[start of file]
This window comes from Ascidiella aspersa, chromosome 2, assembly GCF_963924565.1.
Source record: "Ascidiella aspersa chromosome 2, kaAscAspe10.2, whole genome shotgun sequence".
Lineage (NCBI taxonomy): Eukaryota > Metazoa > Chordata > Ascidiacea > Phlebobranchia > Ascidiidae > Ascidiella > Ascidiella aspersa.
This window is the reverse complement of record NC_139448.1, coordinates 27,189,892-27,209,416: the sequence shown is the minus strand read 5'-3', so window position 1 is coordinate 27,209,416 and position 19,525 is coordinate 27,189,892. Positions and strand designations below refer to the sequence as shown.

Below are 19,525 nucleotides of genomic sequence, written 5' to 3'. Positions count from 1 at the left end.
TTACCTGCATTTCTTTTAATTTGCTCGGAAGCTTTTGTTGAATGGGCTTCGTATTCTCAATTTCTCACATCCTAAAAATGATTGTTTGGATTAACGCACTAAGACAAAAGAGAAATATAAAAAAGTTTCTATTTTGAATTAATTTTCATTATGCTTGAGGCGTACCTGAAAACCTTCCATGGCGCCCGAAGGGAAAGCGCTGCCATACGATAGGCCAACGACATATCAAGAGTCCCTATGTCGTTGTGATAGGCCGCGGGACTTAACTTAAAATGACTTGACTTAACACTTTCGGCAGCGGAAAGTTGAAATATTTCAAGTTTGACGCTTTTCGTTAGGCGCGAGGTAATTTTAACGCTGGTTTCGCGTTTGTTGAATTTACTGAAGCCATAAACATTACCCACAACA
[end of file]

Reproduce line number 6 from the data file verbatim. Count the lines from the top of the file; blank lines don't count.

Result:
TTACCTGCATTTCTTTTAATTTGCTCGGAAGCTTTTGTTGAATGGGCTTCGTATTCTCAATTTCTCACATCCTAAAAATGATTGTTTGGATTAACGCACTAAGACAAAAGAGAAATATAAAAAAGTTTCTATTTTGAATTAATTTTCATTATGCTTGAGGCGTACCTGAAAACCTTCCATGGCGCCCGAAGGGAAAGCGCTGCCATACGATAGGCCAACGACATATCAAGAGTCCCTATGTCGTTGTGATAGGCCGCGGGACTTAACTTAAAATGACTTGACTTAACACTTTCGGCAGCGGAAAGTTGAAATATTTCAAGTTTGACGCTTTTCGTTAGGCGCGAGGTAATTTTAACGCTGGTTTCGCGTTTGTTGAATTTACTGAAGCCATAAACATTACCCACAACA